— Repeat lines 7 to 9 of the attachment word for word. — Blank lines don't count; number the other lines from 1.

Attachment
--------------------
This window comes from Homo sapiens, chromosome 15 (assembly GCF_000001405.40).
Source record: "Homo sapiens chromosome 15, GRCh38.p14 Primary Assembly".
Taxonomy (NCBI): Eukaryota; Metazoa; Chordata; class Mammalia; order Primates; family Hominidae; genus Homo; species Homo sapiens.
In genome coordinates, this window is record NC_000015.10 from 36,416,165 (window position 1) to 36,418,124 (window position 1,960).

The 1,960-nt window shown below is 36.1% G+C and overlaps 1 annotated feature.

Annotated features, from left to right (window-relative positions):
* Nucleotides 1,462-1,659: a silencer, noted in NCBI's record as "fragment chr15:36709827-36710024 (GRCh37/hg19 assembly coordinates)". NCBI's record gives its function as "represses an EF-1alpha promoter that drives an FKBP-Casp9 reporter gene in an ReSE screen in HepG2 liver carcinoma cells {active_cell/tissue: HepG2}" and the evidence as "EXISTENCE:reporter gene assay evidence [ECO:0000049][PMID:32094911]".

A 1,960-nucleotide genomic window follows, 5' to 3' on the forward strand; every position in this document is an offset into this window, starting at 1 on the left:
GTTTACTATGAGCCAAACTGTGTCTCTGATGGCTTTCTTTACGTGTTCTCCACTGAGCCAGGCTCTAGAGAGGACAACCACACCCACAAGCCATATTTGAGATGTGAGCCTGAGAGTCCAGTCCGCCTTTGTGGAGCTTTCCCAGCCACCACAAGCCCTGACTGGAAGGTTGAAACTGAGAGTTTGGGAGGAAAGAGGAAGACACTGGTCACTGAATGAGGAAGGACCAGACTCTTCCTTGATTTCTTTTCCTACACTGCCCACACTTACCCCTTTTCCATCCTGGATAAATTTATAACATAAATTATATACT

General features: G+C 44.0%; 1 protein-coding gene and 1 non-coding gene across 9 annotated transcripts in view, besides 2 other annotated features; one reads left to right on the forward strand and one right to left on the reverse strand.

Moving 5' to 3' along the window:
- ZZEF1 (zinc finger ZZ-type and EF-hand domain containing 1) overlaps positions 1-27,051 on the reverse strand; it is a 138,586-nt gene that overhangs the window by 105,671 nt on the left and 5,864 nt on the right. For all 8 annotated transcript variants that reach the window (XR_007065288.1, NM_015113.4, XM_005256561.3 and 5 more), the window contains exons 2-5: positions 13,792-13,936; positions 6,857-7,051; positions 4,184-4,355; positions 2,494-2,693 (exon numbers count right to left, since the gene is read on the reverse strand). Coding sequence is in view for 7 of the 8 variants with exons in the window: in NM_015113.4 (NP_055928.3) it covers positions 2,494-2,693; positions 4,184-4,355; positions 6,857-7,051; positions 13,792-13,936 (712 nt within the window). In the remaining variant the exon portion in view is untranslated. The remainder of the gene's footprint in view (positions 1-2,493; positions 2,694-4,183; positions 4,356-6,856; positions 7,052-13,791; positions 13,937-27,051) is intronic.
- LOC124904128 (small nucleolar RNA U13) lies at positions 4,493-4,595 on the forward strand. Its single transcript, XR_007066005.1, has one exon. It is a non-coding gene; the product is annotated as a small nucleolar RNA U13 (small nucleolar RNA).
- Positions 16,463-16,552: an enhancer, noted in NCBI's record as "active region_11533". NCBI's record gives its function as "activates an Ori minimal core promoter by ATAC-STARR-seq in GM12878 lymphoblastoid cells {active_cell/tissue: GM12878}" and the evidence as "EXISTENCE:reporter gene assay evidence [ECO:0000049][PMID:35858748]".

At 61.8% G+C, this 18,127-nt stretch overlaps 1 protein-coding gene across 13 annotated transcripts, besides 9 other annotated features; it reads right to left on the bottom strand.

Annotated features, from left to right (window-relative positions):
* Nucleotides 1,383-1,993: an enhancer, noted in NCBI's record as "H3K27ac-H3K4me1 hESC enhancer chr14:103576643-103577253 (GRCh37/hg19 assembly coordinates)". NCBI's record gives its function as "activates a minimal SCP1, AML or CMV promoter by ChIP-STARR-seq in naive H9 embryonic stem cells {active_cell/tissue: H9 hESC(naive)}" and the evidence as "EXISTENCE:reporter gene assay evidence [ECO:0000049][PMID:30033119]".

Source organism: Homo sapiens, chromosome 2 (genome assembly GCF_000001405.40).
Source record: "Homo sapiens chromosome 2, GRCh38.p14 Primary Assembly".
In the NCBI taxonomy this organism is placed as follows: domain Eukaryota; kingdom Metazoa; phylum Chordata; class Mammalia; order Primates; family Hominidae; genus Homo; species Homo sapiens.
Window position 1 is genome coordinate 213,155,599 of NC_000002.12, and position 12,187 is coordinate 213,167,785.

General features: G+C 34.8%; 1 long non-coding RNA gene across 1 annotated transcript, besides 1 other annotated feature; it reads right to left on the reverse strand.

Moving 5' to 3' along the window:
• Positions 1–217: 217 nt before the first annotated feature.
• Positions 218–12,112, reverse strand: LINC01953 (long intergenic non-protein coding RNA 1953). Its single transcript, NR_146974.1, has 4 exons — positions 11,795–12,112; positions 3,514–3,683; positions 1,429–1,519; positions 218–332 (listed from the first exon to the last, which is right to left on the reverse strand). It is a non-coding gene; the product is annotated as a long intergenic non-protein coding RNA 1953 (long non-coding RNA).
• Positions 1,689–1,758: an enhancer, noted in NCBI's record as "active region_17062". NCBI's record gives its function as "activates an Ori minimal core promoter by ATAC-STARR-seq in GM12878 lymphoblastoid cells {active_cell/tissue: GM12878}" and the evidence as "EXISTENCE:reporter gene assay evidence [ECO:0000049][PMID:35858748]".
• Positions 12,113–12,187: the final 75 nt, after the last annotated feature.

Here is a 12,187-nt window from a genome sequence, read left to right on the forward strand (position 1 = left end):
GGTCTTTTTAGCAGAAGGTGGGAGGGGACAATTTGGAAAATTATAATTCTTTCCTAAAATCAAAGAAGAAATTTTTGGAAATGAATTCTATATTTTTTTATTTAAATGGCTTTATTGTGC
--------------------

* Nucleotides 1,462-1,659: a silencer, noted in NCBI's record as "fragment chr15:36709827-36710024 (GRCh37/hg19 assembly coordinates)". NCBI's record gives its function as "represses an EF-1alpha promoter that drives an FKBP-Casp9 reporter gene in an ReSE screen in HepG2 liver carcinoma cells {active_cell/tissue: HepG2}" and the evidence as "EXISTENCE:reporter gene assay evidence [ECO:0000049][PMID:32094911]".

A 1,960-nucleotide genomic window follows, 5' to 3' on the forward strand; every position in this document is an offset into this window, starting at 1 on the left:
GTTTACTATGAGCCAAACTGTGTCTCTGATGGCTTTCTTTACGTGTTCTCCACTGAGCCAGGCTCTAGAGAGGACAACCACACCCACAAGCCATATTTGAGATGTGAGCCTGAGAGTCCAGTCCGCCTTTGTGGAGCTTTCCCAGCCACCACAAGCCCTGACTGGAAGGTTGAAACTGAGAGTTTGGGAGGAAAGAGGAAGACACTGGTCACTGAATGAGGAAGGACCAGACTCTTCCTTGATTTCTTTTCCTACACTGCCCACACTTACCCCTTTTCCATCCTGGATAAATTTATAACATAAATTATATACT